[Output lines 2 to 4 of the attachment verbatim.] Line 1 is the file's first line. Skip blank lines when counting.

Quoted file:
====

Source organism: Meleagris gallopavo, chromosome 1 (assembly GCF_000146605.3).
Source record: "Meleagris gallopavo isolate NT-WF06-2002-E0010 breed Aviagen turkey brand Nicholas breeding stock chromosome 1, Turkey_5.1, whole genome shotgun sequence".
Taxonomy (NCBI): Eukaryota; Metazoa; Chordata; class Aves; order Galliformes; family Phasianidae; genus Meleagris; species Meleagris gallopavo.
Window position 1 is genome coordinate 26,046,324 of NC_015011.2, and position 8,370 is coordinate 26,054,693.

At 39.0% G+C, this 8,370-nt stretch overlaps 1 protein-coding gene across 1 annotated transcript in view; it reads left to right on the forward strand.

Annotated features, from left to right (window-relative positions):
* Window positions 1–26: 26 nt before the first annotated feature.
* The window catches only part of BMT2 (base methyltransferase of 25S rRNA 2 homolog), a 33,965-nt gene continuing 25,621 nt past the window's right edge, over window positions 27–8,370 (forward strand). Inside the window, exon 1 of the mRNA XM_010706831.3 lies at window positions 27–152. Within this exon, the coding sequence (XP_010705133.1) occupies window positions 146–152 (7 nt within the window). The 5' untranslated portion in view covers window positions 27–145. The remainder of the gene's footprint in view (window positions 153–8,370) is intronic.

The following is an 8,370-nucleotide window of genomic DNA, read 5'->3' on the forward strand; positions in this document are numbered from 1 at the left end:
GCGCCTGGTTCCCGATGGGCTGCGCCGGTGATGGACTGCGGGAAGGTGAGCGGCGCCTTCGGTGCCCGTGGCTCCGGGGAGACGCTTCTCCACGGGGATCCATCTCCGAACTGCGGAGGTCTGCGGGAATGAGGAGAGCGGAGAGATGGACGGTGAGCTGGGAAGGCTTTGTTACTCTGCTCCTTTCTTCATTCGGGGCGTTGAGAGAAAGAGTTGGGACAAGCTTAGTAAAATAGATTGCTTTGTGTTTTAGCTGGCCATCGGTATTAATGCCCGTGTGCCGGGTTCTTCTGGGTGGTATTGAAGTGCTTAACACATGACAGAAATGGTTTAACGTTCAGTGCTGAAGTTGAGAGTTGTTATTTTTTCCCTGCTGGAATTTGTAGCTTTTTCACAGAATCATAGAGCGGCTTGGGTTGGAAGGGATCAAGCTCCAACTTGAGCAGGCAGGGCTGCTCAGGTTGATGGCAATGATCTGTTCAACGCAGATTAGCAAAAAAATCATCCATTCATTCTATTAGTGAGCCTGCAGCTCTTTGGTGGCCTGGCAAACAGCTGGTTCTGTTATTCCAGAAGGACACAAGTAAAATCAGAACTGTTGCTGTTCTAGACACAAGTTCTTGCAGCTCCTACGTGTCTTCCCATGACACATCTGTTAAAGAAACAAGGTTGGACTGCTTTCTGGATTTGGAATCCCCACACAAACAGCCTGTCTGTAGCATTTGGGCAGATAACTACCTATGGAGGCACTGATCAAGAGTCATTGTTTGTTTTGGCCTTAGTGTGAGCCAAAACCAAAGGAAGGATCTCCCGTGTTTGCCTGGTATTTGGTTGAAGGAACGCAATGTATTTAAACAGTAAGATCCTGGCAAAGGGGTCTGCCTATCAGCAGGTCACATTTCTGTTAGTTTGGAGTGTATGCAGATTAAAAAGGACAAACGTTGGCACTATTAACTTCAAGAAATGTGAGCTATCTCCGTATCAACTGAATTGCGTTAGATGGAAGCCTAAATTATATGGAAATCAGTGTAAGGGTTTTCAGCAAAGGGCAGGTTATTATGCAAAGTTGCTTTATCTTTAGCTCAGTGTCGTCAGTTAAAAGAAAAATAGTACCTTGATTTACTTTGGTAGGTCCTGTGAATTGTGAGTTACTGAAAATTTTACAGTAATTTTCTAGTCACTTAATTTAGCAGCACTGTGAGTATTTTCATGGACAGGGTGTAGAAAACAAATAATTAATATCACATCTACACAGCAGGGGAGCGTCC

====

Source record: "Meleagris gallopavo isolate NT-WF06-2002-E0010 breed Aviagen turkey brand Nicholas breeding stock chromosome 1, Turkey_5.1, whole genome shotgun sequence".
Taxonomy (NCBI): Eukaryota; Metazoa; Chordata; class Aves; order Galliformes; family Phasianidae; genus Meleagris; species Meleagris gallopavo.
Window position 1 is genome coordinate 26,046,324 of NC_015011.2, and position 8,370 is coordinate 26,054,693.